White House Correspondents' Dinner was over the line

It may be a good time to remember Bob Hope. Hope was one of the first comedians to use political humor. His monologues were filled with gentle ribbing of presidents and other politicians. He probably leaned Republican, but his humor was respectful, and everybody was able to have a good laugh. It was a time when people seemed to be able to make fun of themselves and others without being offended.

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What happened at the White House Correspondents' Dinner of April 28 was nothing like Bob Hope. The language and raunchy allusions were way over the line. Many of the other jokes were quite funny, but the routine was designed for a late-night comedy club or HBO special, not for a nationally televised event for journalists and politicians.

The attacks on the president were harsh, but to be expected. There has been much controversy over the remarks directed at the press secretary, Sarah Huckabee Sanders. Frankly, I wasn't sure what those comments were meant to convey, but what made it most awkward and inappropriate was that Sanders was sitting at the head table just a couple of chairs away from the speaker.

Defenders of the event note that the comedian was just doing her job, and she gave them exactly what they should have expected. I agree. Michelle Wolf, the comedian, performed as she does in other venues. Clearly, the press corps hoped to continue an event that had worked well in the past. Yet, in our current political climate, it just doesn't work.

It has also been noted that those who were so offended by Wolf's jokes and insults do not seem nearly as offended by the constant insults and demeaning of every person the president has criticized since he has been on the public stage. This point is also valid. However, with all the division and partisanship we are faced with today, the idea of stooping to the level of the president seems most unwise.

Donald Trump's absence tilted the playing field. Normally, the comedian is followed by the president, who has the opportunity to counter the jokes and insults delivered by the comedian. There is a certain parity to the event that was lacking with the president not there.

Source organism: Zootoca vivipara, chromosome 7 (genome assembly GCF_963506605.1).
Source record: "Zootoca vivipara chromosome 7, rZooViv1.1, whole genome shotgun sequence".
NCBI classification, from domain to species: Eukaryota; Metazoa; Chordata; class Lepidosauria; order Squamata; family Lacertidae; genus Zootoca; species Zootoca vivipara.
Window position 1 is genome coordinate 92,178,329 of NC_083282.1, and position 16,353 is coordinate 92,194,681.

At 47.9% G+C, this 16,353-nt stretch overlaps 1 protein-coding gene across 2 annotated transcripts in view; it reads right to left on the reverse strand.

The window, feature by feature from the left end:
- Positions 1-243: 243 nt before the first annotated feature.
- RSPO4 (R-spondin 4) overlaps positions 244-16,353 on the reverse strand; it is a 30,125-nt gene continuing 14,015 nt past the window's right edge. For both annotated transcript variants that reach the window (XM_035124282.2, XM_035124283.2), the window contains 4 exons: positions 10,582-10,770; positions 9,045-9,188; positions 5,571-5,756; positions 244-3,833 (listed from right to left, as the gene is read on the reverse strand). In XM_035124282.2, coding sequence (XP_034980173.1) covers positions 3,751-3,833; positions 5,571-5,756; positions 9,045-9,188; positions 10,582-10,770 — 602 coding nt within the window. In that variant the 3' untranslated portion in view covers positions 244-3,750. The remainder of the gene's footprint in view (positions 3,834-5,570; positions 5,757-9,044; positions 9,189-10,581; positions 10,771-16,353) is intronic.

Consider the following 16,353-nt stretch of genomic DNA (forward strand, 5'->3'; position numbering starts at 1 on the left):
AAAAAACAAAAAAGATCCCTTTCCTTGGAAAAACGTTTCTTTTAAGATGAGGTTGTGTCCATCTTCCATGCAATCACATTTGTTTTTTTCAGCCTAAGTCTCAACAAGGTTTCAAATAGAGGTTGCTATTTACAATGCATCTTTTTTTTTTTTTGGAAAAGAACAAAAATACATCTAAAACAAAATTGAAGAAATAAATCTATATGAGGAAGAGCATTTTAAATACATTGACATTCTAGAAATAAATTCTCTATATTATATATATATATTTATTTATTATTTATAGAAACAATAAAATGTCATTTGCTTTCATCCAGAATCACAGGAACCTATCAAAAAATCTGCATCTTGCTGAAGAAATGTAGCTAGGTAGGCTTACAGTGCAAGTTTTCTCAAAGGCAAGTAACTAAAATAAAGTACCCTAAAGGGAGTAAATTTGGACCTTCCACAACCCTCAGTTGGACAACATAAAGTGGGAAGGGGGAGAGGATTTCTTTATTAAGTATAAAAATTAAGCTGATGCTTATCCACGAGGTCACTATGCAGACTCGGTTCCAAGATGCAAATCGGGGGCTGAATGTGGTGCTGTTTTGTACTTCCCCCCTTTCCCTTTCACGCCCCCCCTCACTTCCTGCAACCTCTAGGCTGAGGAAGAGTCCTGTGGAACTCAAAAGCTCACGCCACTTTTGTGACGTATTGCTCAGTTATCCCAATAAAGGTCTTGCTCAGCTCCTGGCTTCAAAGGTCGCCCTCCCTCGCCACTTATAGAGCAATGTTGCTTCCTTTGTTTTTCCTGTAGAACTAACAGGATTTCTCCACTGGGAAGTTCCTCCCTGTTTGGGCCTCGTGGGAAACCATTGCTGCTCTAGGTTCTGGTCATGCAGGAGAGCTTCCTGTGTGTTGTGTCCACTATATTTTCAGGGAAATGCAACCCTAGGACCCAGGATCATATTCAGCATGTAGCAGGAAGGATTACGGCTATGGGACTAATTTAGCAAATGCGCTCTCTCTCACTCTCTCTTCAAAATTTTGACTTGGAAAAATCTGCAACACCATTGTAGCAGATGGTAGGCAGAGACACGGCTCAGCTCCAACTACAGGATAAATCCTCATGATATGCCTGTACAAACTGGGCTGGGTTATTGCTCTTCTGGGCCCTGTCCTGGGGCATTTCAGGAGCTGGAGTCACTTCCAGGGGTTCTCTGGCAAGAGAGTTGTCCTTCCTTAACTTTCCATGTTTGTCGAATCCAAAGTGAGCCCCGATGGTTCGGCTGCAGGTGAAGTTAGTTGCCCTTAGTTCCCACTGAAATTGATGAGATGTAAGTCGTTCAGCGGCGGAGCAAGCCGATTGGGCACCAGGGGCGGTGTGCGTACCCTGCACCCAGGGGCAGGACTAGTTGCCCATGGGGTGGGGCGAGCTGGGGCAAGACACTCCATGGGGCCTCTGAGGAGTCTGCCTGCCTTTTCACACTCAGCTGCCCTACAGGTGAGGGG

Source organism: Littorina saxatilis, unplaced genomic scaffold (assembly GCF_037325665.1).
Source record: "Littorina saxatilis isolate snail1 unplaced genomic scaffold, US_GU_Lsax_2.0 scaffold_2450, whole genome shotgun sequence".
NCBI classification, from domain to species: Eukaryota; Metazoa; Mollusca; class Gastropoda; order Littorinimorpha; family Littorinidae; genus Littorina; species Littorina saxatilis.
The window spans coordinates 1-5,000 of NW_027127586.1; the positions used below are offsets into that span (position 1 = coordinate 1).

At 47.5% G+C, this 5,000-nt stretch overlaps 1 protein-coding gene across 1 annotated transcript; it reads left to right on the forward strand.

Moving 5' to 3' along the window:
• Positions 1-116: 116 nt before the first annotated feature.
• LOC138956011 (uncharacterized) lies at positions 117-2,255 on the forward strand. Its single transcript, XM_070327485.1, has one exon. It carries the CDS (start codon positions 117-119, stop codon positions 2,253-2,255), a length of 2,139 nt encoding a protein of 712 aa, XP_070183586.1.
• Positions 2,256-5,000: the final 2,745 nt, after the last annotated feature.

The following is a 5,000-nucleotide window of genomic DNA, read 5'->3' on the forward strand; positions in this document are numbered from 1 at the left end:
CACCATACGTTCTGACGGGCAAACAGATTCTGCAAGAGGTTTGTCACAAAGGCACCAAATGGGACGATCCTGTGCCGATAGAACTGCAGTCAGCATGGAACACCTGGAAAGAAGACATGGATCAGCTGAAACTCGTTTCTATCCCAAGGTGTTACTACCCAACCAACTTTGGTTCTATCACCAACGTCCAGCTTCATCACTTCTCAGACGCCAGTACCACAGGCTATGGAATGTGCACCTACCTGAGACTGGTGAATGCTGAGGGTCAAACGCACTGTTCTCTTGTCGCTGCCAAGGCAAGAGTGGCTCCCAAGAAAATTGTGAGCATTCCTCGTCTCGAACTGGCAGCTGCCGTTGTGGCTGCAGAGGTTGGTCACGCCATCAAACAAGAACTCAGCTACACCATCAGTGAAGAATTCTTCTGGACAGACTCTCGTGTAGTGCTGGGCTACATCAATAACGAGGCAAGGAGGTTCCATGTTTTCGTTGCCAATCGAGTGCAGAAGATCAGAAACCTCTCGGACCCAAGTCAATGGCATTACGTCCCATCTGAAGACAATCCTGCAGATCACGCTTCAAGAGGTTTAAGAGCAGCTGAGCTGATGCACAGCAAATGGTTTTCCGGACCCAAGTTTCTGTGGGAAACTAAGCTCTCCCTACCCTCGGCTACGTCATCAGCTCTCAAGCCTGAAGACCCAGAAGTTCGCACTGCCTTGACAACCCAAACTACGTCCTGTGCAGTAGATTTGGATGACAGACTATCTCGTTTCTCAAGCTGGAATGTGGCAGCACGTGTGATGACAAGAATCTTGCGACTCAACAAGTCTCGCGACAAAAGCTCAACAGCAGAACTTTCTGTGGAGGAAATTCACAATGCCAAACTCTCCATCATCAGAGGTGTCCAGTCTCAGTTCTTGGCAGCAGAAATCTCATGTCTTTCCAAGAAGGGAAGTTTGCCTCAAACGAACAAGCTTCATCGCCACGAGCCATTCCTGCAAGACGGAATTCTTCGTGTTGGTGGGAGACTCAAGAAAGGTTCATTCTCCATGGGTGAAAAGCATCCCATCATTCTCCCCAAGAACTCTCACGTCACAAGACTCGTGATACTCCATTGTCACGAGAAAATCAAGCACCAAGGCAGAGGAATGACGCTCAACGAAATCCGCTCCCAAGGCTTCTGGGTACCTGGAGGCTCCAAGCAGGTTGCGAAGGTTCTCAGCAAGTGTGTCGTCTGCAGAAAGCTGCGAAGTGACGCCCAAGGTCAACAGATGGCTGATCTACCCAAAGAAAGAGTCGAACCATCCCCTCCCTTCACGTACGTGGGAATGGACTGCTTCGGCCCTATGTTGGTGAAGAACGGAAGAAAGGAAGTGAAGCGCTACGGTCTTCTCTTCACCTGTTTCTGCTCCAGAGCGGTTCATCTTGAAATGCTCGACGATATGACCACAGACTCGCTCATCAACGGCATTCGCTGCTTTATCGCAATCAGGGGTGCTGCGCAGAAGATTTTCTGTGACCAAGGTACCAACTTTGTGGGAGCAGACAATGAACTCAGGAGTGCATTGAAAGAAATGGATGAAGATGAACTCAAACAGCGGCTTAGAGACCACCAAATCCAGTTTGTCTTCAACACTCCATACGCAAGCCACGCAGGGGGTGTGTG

In his defense, the president was wise not to go. It is not a friendly venue for him. Think back to the Al Smith Dinner, prior to the election, where comity did not prevail. Trump demonstrated his inability to tell a joke or to take a joke.

It is unfortunate that our public discourse has descended to the point where we can't get together and laugh about ourselves and enjoy an evening of bantering together. We take ourselves too seriously and the hostilities on all sides have made the idea of almost any humor difficult.

We need to get back to the era of Bob Hope. When I was a junior high school counselor, I saw many fights start in the hallway when one student accidentally bumped into another. Our politics is now at that level. One cannot have a thoughtful discussion with someone with whom we disagree. Bad faith is presumed, and the level of hostility rises.

I don't know how we get back to a sane level of interacting with each other. It is unlikely to happen with this presidency. We are waiting to find someone who can bring us all together again.

In the meantime, we cannot afford to have another White House dinner like the one we had last weekend, so I have a few recommendations:

No more dinners for now. If there are to be more dinners, then no more comedians or attempts at humor. Consider a serious dinner with speakers prepared to discuss important issues in a bipartisan way. Speakers like a Colin Powell or David Gergen might be considered. Focus on the work of journalists, especially those working in harm's way to try to bring real, fact-based news to the American people.


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